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COLUMN

Salary Cuts?, Insurance, and Zephyr

By John A. Hawkinson

An Ombudsman’s work is never done. Since it appears that the privileges of this unedited column extend to such ostentation as boldface, I’ll keep including headings so you can pick and choose what to read. As always, drop me a line to o@tt.mit.edu with any concerns.

Salary cuts: Reader A wrote me about the rank one (top) story’s headline last issue, “MIT Budget Tight, Salary Cuts Possible,” suggesting that it seemed needlessly alarmist. I agree; all The Tech said was “pressures will likely be sufficiently high that ‘we’ll have to ask questions,’ and salary cuts are an option, Vest said” [emphasis mine]. Perhaps you’d get the same answer if you asked Vest if he’d like Baked Alaska for dinner in 2005? Where was the real news in this story? How important was it?

Insurance: The Tech missed the boat completely! Monday (May 12), as last issue was in preparation, news broke that graduate student health costs would increase 70 percent, to $1,536, but there was no story in Tuesday’s Tech. The increase was announced at 1:18 p.m. ... maybe the news staff isn’t on the right mailing lists? Claims of deadline pressure aren’t good enough.

On Journalism: My barometer of America’s confidence in journalism reads an all-time low. After Jayson Blair’s fabrications, now Rick Bragg resigns over dateline/byline sketchiness, and two top editors of The New York Times leave. Wow.

Zephyr: Read on, in subheadings.

* Background: Zephyr is MIT Athena’s electronic instant messaging system; it predates IRC, AIM, ICQ, etc., while generally providing a superset of their features. Not only can Zephyr be used for private person-to-person communication, but also among loose groups of people, known as classes. Unlike a mailing list, anyone knowing the name of a zephyr class can subscribe, so privacy is limited. Many zephyr classes are publically known, and are used for discussions on specific topics.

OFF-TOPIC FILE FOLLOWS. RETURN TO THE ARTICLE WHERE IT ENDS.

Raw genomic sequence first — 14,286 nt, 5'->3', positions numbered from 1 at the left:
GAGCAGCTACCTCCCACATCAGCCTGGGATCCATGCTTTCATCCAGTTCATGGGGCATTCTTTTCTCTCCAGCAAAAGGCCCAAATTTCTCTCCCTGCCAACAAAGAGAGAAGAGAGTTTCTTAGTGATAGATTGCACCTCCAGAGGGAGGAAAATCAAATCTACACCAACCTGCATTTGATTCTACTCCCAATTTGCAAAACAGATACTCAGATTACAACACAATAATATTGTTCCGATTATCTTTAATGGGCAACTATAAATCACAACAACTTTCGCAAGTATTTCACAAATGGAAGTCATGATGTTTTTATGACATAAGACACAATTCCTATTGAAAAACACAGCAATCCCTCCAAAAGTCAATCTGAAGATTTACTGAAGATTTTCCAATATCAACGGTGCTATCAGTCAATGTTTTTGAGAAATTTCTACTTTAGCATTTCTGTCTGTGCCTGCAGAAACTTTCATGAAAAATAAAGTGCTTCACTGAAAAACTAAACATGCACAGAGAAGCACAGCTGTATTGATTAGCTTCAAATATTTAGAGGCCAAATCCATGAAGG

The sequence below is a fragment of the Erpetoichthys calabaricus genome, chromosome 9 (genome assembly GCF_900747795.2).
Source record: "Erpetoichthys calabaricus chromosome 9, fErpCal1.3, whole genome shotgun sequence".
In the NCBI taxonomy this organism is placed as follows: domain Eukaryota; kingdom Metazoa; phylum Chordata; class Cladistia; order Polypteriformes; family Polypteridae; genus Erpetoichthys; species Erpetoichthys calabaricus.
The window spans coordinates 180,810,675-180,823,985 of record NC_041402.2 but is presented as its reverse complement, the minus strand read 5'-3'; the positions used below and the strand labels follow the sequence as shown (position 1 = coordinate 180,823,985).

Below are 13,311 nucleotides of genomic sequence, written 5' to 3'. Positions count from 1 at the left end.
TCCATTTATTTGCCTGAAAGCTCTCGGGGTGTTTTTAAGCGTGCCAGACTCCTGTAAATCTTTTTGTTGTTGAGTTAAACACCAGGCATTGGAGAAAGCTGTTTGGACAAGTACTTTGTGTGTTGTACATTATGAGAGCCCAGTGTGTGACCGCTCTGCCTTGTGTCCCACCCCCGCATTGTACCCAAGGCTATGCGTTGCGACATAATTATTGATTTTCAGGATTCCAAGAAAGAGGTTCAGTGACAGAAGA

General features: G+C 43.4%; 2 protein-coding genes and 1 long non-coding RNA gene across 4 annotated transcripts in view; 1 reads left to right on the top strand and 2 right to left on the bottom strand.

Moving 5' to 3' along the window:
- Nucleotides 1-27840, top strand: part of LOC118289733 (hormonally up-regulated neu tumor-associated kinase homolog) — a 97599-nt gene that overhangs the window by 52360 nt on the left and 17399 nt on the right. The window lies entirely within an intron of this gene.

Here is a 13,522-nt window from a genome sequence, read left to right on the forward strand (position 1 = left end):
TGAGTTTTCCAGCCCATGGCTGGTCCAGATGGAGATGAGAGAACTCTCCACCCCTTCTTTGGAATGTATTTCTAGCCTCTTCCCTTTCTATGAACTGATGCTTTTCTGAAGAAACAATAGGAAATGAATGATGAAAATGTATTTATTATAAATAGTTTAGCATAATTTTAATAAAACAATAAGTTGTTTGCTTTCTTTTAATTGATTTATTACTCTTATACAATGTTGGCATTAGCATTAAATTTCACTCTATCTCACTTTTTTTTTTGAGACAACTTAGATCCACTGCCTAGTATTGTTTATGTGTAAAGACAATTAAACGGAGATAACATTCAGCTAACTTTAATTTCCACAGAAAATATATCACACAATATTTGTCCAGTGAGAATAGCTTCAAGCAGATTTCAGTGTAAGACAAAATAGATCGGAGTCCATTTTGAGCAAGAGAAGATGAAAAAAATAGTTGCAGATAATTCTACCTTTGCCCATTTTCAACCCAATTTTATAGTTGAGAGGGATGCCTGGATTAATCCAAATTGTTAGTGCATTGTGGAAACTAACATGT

* Logging: Some of the more popular zephyr classes are publically logged, meaning that a record of all zephyrgrams sent is kept in a public place for easy reference. For instance, the help class has a public log to help preserve good detailed answers.

* The incident: On April 25, The Tech quoted some comments expressed on a publically logged zephyr class, and this jarred a lot of people who use zephyr classes. Additionally, the quotation omitted a “:)” via ellipsis (...), resulting in an allegation of misquotation, and hard feelings all around.

* My thoughts: Generally speech on zephyr classes is extremely informal, far more tantamount to what you might hear casually in a room with just a few people around, or even a party; it does not approach the formality of classical written communication or even the formality of an e-mail message. Few people who send zephyrs expect that those zephyrs might later be quoted back at them. As a SIPB member and frequent zephyr user, the idea of my zephyrs appearing in print in the campus newspaper is shocking!

To add confusion, some participants may not even be aware that a given zephyr class is being publically logged. And no one can say whether a class is being privately logged by any subscriber. Some view the quoting of zephyr logs as a serious breach of privacy, tantamount to journalists at a private party eavesdropping and then quoting overheard speech.

Contrariwise, it’s silly to suggest that something anyone at MIT could go and look up online (the zephyr log) should be restricted from newspaper quotations.

Fundamentally, there is a mismatch between the expectations of the Zephyr community as a forum for ephemeral non-serious discussion, and the fact that it could be on the record, and could be newsworthy.

Resolving this is difficult, if not impossible. Part of the appeal of Zephyr is its informality; having the environment change such that everyone spoke extremely carefully and rigidly would be unfortunate. It’s hard to see a way to a happy medium here.

As a concession to that environment, it is this ombudsman’s opinion that The Tech should make reasonable efforts to avoid quoting zephyr logs where possible, trying to obtain the same information from other sources. Further, those individuals quoted should be given an opportunity to respond or contextualize their quotes prior to publication. When quoting from non-traditional media, reporters should try even harder to contact those quoted, even telephoning late at night, and should certainly send an e-mail message.

The reality, though, is that anything said on a public zephyr class could be quoted by someone, including The Tech, and Zephyr users should realize that. Yet, I do not believe The Tech’s staff have any desire to cast a chilling effect over the use of Zephyr.

The Ombudsman welcomes your feedback, darts and laurels both, to o@the-tech.mit.edu. His opinions are his own.